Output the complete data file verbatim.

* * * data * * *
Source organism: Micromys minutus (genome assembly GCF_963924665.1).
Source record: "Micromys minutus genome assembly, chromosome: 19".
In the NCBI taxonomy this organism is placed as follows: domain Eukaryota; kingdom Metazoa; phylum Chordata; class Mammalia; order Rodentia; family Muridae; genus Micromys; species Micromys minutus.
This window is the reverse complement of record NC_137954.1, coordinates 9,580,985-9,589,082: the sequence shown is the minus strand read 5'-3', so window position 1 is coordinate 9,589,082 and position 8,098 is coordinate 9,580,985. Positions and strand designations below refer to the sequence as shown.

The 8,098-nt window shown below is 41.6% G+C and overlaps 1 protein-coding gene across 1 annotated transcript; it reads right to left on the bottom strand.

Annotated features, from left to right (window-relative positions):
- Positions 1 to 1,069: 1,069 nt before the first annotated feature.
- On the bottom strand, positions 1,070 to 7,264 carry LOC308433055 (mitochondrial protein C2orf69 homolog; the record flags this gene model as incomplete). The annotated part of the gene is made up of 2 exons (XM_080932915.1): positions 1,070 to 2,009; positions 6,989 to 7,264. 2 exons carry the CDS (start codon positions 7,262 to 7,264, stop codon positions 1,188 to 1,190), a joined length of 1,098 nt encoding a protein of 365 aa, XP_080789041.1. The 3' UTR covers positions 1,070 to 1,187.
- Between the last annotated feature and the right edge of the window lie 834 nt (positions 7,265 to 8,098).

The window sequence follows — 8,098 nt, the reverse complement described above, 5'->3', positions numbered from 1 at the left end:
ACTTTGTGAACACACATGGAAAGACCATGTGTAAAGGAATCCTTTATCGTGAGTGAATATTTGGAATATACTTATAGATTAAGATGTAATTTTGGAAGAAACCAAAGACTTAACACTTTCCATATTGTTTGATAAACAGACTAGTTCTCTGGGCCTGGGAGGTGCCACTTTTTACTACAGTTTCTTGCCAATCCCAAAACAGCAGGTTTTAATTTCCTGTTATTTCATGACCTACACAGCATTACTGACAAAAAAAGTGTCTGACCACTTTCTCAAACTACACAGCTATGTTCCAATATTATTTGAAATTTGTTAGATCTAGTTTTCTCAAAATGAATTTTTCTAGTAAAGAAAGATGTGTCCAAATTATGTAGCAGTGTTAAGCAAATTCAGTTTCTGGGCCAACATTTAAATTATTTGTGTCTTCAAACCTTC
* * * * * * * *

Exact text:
Source organism: Micromys minutus (genome assembly GCF_963924665.1).
Source record: "Micromys minutus genome assembly, chromosome: 19".
In the NCBI taxonomy this organism is placed as follows: domain Eukaryota; kingdom Metazoa; phylum Chordata; class Mammalia; order Rodentia; family Muridae; genus Micromys; species Micromys minutus.
This window is the reverse complement of record NC_137954.1, coordinates 9,580,985-9,589,082: the sequence shown is the minus strand read 5'-3', so window position 1 is coordinate 9,589,082 and position 8,098 is coordinate 9,580,985. Positions and strand designations below refer to the sequence as shown.

The 8,098-nt window shown below is 41.6% G+C and overlaps 1 protein-coding gene across 1 annotated transcript; it reads right to left on the bottom strand.

Annotated features, from left to right (window-relative positions):
- Positions 1 to 1,069: 1,069 nt before the first annotated feature.
- On the bottom strand, positions 1,070 to 7,264 carry LOC308433055 (mitochondrial protein C2orf69 homolog; the record flags this gene model as incomplete). The annotated part of the gene is made up of 2 exons (XM_080932915.1): positions 1,070 to 2,009; positions 6,989 to 7,264. 2 exons carry the CDS (start codon positions 7,262 to 7,264, stop codon positions 1,188 to 1,190), a joined length of 1,098 nt encoding a protein of 365 aa, XP_080789041.1. The 3' UTR covers positions 1,070 to 1,187.
- Between the last annotated feature and the right edge of the window lie 834 nt (positions 7,265 to 8,098).

The window sequence follows — 8,098 nt, the reverse complement described above, 5'->3', positions numbered from 1 at the left end:
ACTTTGTGAACACACATGGAAAGACCATGTGTAAAGGAATCCTTTATCGTGAGTGAATATTTGGAATATACTTATAGATTAAGATGTAATTTTGGAAGAAACCAAAGACTTAACACTTTCCATATTGTTTGATAAACAGACTAGTTCTCTGGGCCTGGGAGGTGCCACTTTTTACTACAGTTTCTTGCCAATCCCAAAACAGCAGGTTTTAATTTCCTGTTATTTCATGACCTACACAGCATTACTGACAAAAAAAGTGTCTGACCACTTTCTCAAACTACACAGCTATGTTCCAATATTATTTGAAATTTGTTAGATCTAGTTTTCTCAAAATGAATTTTTCTAGTAAAGAAAGATGTGTCCAAATTATGTAGCAGTGTTAAGCAAATTCAGTTTCTGGGCCAACATTTAAATTATTTGTGTCTTCAAACCTTC